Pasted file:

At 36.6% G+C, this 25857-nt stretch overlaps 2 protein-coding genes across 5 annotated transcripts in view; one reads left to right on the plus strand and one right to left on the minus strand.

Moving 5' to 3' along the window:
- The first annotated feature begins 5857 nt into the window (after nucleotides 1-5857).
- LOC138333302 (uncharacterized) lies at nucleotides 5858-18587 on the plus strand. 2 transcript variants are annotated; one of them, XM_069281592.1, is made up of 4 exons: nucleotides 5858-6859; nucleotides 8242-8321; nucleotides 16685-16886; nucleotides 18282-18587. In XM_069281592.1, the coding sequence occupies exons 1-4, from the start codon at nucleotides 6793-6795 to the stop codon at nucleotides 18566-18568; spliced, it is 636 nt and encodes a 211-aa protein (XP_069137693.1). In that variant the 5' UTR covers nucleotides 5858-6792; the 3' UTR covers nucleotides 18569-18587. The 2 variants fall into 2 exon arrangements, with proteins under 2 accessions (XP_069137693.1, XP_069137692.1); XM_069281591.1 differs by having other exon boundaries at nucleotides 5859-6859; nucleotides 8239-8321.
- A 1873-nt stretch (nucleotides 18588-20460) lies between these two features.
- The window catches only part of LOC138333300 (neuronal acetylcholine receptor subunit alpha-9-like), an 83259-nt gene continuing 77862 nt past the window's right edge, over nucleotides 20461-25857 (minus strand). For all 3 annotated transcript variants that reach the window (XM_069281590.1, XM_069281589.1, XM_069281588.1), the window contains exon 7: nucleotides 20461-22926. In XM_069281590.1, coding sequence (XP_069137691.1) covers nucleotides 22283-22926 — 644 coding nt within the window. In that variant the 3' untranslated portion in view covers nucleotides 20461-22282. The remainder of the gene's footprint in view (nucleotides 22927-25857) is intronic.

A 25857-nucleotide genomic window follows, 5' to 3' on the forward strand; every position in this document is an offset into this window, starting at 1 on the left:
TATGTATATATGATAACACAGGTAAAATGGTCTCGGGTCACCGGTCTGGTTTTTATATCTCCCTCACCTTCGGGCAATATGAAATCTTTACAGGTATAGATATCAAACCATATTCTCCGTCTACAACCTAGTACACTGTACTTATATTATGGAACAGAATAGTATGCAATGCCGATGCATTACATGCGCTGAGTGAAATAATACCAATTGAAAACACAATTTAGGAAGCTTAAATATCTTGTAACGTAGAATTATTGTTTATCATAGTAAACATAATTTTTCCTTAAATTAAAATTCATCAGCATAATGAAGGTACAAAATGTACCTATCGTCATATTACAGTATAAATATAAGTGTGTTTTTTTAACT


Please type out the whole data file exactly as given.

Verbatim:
At 36.6% G+C, this 25857-nt stretch overlaps 2 protein-coding genes across 5 annotated transcripts in view; one reads left to right on the plus strand and one right to left on the minus strand.

Moving 5' to 3' along the window:
- The first annotated feature begins 5857 nt into the window (after nucleotides 1-5857).
- LOC138333302 (uncharacterized) lies at nucleotides 5858-18587 on the plus strand. 2 transcript variants are annotated; one of them, XM_069281592.1, is made up of 4 exons: nucleotides 5858-6859; nucleotides 8242-8321; nucleotides 16685-16886; nucleotides 18282-18587. In XM_069281592.1, the coding sequence occupies exons 1-4, from the start codon at nucleotides 6793-6795 to the stop codon at nucleotides 18566-18568; spliced, it is 636 nt and encodes a 211-aa protein (XP_069137693.1). In that variant the 5' UTR covers nucleotides 5858-6792; the 3' UTR covers nucleotides 18569-18587. The 2 variants fall into 2 exon arrangements, with proteins under 2 accessions (XP_069137693.1, XP_069137692.1); XM_069281591.1 differs by having other exon boundaries at nucleotides 5859-6859; nucleotides 8239-8321.
- A 1873-nt stretch (nucleotides 18588-20460) lies between these two features.
- The window catches only part of LOC138333300 (neuronal acetylcholine receptor subunit alpha-9-like), an 83259-nt gene continuing 77862 nt past the window's right edge, over nucleotides 20461-25857 (minus strand). For all 3 annotated transcript variants that reach the window (XM_069281590.1, XM_069281589.1, XM_069281588.1), the window contains exon 7: nucleotides 20461-22926. In XM_069281590.1, coding sequence (XP_069137691.1) covers nucleotides 22283-22926 — 644 coding nt within the window. In that variant the 3' untranslated portion in view covers nucleotides 20461-22282. The remainder of the gene's footprint in view (nucleotides 22927-25857) is intronic.

A 25857-nucleotide genomic window follows, 5' to 3' on the forward strand; every position in this document is an offset into this window, starting at 1 on the left:
TATGTATATATGATAACACAGGTAAAATGGTCTCGGGTCACCGGTCTGGTTTTTATATCTCCCTCACCTTCGGGCAATATGAAATCTTTACAGGTATAGATATCAAACCATATTCTCCGTCTACAACCTAGTACACTGTACTTATATTATGGAACAGAATAGTATGCAATGCCGATGCATTACATGCGCTGAGTGAAATAATACCAATTGAAAACACAATTTAGGAAGCTTAAATATCTTGTAACGTAGAATTATTGTTTATCATAGTAAACATAATTTTTCCTTAAATTAAAATTCATCAGCATAATGAAGGTACAAAATGTACCTATCGTCATATTACAGTATAAATATAAGTGTGTTTTTTTAACT